But most of the pundits and editorial writers praised Cheney and me for the open, respectful exchange of ideas and opinions. "What viewers did see was both the seriousness and the dry wit that define both men, " said The New York Times. We proved that political debates don't have to be all attacks or all sound bites; we treated the voters with respect by respecting the importance of the issues. I'm tremendously proud of the debate. I felt, and will always feel, that we made a real and lasting contribution that night.
The next day, on a campaign plane, reporters asked Cheney about what a Washington Post reporter called "an increasingly direct assault on Gore's truthfulness by some of Cheney's surrogates, including his wife." Cheney snarled back, ripping into Al's "credibility problem" and going one step further. The U.S. military, Cheney charged, "is clearly worse off today than it was eight years ago." (It was an assertion that I recalled proudly a year later when that same military won a stunning victory against terrorism in Afghanistan.)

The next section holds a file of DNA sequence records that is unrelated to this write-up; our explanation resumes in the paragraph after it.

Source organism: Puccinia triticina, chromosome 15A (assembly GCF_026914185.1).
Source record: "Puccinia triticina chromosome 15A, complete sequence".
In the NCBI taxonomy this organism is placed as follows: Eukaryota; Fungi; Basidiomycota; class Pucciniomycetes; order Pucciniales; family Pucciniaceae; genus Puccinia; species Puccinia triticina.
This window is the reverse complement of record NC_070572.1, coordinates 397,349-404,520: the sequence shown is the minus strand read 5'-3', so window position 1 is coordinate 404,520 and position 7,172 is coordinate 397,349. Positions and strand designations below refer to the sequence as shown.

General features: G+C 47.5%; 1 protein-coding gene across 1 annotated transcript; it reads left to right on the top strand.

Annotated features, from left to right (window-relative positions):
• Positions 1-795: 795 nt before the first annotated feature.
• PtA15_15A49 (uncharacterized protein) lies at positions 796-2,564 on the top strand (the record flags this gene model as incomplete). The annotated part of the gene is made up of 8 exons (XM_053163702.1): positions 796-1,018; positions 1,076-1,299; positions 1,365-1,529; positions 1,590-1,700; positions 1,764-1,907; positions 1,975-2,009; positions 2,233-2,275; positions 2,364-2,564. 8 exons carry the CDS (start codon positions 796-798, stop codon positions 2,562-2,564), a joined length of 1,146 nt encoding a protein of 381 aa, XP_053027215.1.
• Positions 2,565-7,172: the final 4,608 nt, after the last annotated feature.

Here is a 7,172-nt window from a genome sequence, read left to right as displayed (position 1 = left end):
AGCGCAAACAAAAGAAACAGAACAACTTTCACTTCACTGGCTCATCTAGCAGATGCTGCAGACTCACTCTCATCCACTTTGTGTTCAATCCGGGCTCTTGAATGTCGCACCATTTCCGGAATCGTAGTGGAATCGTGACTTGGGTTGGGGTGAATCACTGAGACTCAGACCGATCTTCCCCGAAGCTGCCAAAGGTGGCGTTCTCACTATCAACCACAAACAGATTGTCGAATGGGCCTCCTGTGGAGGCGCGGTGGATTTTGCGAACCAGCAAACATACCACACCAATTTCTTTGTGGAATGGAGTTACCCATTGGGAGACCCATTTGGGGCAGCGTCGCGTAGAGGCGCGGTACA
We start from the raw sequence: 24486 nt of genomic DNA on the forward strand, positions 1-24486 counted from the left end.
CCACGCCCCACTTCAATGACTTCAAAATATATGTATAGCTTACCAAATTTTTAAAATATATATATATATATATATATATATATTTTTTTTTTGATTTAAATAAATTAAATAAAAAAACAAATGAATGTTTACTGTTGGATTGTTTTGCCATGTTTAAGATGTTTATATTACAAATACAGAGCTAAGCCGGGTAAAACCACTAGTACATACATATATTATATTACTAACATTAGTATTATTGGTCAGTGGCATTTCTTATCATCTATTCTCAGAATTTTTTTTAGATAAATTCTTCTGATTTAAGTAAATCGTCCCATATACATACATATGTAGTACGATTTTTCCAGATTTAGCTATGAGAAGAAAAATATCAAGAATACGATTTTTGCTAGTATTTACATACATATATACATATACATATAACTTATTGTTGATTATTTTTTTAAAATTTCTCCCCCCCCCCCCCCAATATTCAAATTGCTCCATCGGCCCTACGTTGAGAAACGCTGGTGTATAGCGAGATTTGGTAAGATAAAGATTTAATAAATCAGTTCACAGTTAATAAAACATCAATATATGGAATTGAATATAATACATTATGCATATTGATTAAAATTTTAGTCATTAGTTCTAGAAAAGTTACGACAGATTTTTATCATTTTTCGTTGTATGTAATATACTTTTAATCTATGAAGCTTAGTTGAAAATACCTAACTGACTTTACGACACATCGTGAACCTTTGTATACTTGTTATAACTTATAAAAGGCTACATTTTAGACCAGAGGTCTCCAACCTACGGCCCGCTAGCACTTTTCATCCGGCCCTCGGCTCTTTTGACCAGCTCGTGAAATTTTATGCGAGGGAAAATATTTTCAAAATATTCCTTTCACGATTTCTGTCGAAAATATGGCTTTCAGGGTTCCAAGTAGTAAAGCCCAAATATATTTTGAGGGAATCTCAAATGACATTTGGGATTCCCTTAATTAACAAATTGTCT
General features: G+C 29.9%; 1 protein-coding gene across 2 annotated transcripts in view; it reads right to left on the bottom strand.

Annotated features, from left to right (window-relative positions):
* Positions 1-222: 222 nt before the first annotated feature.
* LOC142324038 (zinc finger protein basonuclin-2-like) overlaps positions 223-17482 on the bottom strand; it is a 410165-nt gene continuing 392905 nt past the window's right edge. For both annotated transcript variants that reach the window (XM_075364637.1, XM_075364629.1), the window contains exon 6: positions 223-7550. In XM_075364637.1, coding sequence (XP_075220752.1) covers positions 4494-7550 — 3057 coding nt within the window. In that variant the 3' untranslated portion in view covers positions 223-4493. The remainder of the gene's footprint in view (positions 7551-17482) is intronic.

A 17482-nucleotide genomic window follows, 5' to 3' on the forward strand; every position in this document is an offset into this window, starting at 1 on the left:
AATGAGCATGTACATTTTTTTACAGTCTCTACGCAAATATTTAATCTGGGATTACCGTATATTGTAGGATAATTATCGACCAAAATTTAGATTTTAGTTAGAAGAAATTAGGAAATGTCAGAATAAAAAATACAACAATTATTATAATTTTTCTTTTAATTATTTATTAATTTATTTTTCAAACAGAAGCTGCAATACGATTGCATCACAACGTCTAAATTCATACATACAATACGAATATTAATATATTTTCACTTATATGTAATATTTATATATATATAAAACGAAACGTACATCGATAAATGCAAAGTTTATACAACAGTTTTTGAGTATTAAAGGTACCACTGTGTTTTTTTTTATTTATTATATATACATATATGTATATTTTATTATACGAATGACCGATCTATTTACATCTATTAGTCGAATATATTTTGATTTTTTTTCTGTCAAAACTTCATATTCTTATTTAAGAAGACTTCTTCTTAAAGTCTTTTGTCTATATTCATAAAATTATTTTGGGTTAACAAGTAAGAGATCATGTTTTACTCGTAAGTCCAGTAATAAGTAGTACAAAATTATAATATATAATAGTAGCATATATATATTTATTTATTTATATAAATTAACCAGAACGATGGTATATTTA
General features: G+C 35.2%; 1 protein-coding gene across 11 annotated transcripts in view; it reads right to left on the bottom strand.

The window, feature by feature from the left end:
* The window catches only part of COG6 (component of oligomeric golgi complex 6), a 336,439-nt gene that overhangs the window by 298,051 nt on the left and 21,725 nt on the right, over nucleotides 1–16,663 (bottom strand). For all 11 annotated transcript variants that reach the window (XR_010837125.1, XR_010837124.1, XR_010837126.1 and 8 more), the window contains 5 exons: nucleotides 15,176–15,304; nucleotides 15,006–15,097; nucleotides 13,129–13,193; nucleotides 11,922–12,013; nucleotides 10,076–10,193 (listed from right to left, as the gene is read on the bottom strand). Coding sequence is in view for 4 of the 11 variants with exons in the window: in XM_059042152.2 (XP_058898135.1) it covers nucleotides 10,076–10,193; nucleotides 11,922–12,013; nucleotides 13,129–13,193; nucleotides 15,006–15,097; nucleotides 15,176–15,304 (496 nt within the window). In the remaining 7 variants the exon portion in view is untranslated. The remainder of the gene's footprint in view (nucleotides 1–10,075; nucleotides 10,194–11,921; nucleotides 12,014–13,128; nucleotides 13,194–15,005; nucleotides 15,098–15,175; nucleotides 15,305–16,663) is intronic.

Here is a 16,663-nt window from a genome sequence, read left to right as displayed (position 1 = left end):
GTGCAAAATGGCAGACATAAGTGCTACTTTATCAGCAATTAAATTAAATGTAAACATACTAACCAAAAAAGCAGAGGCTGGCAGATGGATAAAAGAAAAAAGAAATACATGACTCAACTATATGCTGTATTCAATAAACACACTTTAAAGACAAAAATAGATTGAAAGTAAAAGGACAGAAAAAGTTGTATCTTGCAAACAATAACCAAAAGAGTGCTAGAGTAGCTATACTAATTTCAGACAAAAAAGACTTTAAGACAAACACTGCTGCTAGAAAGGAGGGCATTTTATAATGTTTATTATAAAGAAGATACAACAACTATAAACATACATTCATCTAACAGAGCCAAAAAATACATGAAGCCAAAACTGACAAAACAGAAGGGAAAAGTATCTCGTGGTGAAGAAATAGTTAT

And me? After a postdebate "victory" lap around the increasingly critical state of Florida, and a wonderful family Sabbath in Washington, our campaign announced on Sunday that I would soon be leaving for a "Failed Leadership Tour" of Texas. My mission: To call attention to the serious wrongs George W. Bush had done to Texas as governor.
In other words, that one brief, shining moment known as "Danville" was over. The last month of the campaign had begun, and Dick Cheney and I were back on the vice presidential attack trail.
— From An Amazing Adventure, by Joseph I. Lieberman and Hadassah Lieberman, Copyright 2003, Simon & Schuster used by permission.